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The battle in which General Johnston was wounded. [from the Richmond times, March 29, 1891.]

described by his Courier, Drury L. Armistead.
Among the many who will cherish the memory and mourn the death of that grand old soldier and chieftain, General Joseph E. Johnston, there will be no one more sincere and loving than his old courier and soldier, Drury L. Armistead, of Prince Edward county, who so gallantly rescued him from the battle-field of Seven Pines, and to whom the General was so attached, and upon one occasion said: ‘Armistead is one of the bravest and truest soldiers I ever saw.’ Your correspondent has fortunately obtained the following account from Mr. Armistead of that memorable day:

Farmville, Va., March 28, 1891.

A memorable day.

General Johnston having removed his headquarters from a position on the River road, 29th May, 1862, to a position on the Nine-Mile road several miles east of Richmond, and having decided to attack McClellan after the heavy rain of the evening and fore-part of the night of that day, called for couriers to carry dispatches to his corps [186] and division commanders. The couriers detailed declared themselves entirely unacquainted with that section of the country, and the impossibility of finding the way anywhere on such a terribly dark night. I offered my services, which were accepted. General Johnston called me in his office and gave me instructions, pointing out on the map where I would find Generals Whiting and Smith, and said: “Deliver these dispatches to Generals Whiting and Smith and bring me their receipts for them as soon as possible; if you fail you had better not show yourself to me again.”

A terrible night.

I immediately started to find General Whiting. It was the worst night I ever saw. The rain poured down in sheets, the thunder roared, and the lightning, though blinding, was my only guide through the dense darkness. I rode at a full gallop until in the darkness I was suddenly knocked off my horse by a blow upon the breast. Somewhat dazed, upon rising I found a long pole placed across the road on a fence on either side, but tall enough for my horse to pass under. Though feeling hurt I remounted and proceeded on my way to find General Whiting, which I did after arousing a good many Dutch sleepers to direct me. After delivering my dispatches to General Whiting and taking his receipt for them, I proceeded to find General Smith, which I did with great difficulty. On my return to General Johnston's headquarters I found General Whiting's camp-fires lit and his men all astir. I arrived at headquarters on the morning of the 30th of May, some hours before daybreak, and delivered the receipts for the dispatches, for which the General thanked me.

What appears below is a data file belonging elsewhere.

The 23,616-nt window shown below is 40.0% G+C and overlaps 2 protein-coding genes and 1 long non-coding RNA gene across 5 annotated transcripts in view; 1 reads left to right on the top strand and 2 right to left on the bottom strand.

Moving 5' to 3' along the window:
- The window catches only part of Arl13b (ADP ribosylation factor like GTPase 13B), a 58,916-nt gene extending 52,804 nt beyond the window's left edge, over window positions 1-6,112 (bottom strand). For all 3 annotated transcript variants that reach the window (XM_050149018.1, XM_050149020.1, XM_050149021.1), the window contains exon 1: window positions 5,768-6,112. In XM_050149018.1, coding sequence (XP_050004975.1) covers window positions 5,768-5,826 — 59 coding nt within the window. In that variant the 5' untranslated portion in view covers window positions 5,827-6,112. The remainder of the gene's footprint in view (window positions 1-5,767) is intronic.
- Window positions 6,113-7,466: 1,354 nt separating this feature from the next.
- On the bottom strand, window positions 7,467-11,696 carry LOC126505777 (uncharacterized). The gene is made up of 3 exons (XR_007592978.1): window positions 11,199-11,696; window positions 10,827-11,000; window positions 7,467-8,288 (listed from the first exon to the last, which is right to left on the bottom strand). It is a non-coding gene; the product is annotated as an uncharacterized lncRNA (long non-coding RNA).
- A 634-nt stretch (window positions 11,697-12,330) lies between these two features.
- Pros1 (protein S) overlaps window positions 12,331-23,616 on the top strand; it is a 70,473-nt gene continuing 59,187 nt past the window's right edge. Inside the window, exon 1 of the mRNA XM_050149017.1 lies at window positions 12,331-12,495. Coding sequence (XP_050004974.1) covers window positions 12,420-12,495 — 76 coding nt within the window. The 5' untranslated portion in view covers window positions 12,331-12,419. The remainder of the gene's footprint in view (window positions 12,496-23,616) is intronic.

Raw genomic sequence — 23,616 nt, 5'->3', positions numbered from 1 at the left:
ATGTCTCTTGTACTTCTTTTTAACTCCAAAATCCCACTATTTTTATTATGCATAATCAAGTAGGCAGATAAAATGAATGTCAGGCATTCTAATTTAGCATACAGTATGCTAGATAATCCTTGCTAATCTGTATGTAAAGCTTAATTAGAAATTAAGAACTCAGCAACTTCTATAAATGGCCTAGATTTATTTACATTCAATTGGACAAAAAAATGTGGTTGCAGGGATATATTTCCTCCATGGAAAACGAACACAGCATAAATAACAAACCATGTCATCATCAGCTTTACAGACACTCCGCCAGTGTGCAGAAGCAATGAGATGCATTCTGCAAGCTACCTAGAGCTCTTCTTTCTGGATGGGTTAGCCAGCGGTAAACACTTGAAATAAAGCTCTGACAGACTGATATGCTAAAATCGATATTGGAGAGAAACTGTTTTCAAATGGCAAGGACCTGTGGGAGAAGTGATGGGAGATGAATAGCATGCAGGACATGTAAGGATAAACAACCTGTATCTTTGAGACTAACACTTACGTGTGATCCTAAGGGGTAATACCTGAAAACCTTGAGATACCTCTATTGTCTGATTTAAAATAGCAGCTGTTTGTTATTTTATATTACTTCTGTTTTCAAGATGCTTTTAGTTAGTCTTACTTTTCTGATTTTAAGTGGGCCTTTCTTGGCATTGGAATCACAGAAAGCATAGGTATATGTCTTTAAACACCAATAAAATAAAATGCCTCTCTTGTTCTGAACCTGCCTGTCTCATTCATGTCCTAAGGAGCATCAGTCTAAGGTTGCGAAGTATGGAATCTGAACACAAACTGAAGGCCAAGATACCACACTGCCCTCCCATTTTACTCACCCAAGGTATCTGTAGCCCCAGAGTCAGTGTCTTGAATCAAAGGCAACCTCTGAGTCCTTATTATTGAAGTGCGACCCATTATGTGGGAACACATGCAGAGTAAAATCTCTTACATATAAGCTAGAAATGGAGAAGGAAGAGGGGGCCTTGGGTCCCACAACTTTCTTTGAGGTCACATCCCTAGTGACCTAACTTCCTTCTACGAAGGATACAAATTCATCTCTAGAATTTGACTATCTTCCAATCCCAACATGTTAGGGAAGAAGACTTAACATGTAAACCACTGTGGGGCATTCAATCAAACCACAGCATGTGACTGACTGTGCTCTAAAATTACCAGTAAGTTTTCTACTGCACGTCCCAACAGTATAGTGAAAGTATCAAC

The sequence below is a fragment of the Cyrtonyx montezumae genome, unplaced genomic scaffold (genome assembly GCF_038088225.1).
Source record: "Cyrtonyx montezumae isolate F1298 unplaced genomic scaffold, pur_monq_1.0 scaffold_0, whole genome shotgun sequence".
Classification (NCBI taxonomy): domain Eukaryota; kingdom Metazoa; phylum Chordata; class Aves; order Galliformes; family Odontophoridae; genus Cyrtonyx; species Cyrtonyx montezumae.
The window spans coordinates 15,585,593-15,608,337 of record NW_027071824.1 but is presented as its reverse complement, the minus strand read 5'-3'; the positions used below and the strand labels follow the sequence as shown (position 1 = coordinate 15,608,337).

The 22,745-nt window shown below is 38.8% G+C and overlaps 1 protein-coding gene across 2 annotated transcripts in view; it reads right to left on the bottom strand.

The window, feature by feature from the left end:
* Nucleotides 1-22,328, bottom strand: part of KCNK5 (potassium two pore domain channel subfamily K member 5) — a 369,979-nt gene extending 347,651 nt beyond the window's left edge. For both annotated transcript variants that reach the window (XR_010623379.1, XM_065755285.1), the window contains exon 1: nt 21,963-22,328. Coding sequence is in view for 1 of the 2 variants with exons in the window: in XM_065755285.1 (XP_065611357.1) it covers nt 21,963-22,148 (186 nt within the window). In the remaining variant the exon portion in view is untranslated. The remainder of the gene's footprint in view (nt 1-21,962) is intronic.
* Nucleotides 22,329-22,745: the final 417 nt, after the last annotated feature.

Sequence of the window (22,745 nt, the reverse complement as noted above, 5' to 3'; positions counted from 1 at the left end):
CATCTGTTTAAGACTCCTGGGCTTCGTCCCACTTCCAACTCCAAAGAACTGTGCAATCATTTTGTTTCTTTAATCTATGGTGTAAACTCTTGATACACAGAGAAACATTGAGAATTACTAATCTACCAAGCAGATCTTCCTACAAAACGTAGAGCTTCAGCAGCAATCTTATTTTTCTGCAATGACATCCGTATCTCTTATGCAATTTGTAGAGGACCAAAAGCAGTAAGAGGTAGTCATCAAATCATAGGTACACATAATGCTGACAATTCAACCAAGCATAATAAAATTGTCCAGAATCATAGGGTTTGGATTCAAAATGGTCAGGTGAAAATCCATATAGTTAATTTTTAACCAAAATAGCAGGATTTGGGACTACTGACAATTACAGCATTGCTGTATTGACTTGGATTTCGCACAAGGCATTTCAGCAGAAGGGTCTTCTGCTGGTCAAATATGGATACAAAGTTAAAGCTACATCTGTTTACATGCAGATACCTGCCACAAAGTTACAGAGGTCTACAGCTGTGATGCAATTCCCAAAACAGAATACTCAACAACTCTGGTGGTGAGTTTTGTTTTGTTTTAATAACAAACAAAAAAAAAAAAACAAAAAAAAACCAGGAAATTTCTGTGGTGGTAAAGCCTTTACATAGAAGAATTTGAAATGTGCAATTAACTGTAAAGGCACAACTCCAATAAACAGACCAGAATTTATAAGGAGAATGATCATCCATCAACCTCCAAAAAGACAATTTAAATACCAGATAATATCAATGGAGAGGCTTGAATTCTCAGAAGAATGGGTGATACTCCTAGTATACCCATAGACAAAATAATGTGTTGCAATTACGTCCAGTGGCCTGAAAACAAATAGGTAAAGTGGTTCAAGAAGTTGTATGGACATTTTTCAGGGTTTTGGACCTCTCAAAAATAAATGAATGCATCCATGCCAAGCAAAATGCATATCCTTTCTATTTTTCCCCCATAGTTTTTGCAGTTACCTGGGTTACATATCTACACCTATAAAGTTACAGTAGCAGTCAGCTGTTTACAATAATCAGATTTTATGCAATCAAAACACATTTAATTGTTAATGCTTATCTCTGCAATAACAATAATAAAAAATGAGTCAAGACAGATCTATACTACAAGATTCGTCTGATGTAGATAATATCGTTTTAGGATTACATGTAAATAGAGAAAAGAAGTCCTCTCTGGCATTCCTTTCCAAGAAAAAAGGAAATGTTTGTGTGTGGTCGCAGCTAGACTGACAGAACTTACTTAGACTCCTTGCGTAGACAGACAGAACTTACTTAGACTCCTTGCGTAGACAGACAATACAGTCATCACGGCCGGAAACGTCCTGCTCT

The battle Begins.

The battle commenced on our right early in the day and raged with unmitigated fury. The left wing of our army was not moved forward until later in the day, when it pushed down the Nine-Mile road in the direction of York River railroad, encountering the enemy's guard pickets, which we drove in, captured their camp and a good many stores. The enemy seemed to be in full retreat. Our lines were pushed forward rapidly, General Johnston and staff riding in front of his line of battle. Just as he reached the point where the York River railroad crosses the Nine-Mile road the enemy opened a tremendous fire with musketry and artillery from a body of woods on our front and left. General Johnston and staff rode back about [187] two hundred yards to an elevated position near a small house, which he occupied until he was wounded. The fire of artillery and musketry in our front was then terrific. I being in a few yards of where General Johnston sat on his horse, dismounted and stood with my horse before me. I had an oil cloth strapped on the front of my saddle directly in front of my breast. The minnie balls were flying so very thick I thought I would stoop a little behind my horse, when as I stooped a bullet tore through the oil cloth, just missing the top of my head. It was a powerful close shave. About this time fresh troops going into battle stopped to load their muskets near where I stood, and double-quicked towards the enemy. When the line moved forward after loading, there was an old fellow who had not finished loading, and while thus standing, a shell struck the ground in a few feet of him; but he coolly remarked to himself, ‘you cannot do that again!’ During this time the battle was raging with great fury all along the line.